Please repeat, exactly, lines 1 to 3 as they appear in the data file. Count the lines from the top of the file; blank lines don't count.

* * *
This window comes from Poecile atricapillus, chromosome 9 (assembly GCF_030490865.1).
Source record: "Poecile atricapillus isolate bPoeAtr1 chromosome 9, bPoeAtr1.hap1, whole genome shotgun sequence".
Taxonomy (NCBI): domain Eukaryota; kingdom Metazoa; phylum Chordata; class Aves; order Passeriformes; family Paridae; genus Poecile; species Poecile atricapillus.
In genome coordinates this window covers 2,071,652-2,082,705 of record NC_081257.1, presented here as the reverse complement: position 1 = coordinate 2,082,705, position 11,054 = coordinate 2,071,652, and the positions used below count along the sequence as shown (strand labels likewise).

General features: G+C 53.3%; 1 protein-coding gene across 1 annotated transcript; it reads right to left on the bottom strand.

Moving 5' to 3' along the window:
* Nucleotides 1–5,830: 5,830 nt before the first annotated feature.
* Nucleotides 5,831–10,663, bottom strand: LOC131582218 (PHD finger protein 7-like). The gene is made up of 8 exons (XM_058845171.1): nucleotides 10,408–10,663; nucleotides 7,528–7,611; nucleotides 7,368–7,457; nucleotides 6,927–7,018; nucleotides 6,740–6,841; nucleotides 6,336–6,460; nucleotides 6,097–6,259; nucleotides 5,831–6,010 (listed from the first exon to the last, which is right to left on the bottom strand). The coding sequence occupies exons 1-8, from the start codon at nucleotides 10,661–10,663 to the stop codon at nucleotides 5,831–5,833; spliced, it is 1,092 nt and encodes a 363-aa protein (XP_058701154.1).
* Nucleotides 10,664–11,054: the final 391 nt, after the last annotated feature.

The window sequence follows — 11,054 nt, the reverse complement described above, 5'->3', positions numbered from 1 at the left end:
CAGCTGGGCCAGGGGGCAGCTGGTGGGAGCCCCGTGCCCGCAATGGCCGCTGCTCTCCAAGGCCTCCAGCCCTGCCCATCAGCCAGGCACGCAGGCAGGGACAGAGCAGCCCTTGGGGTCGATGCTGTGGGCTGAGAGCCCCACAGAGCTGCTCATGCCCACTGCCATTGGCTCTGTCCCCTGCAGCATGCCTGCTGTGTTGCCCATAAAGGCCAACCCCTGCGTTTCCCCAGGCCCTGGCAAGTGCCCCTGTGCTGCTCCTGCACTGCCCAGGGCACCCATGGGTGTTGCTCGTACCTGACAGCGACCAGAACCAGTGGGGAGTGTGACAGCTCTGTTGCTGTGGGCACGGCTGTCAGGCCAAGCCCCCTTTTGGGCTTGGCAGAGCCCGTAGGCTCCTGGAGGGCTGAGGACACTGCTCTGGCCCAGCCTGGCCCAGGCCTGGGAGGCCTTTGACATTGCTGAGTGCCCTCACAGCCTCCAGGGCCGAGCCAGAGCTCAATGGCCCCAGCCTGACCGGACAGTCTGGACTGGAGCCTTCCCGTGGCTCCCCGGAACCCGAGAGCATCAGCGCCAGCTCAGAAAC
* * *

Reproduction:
This window comes from Poecile atricapillus, chromosome 9 (assembly GCF_030490865.1).
Source record: "Poecile atricapillus isolate bPoeAtr1 chromosome 9, bPoeAtr1.hap1, whole genome shotgun sequence".
Taxonomy (NCBI): domain Eukaryota; kingdom Metazoa; phylum Chordata; class Aves; order Passeriformes; family Paridae; genus Poecile; species Poecile atricapillus.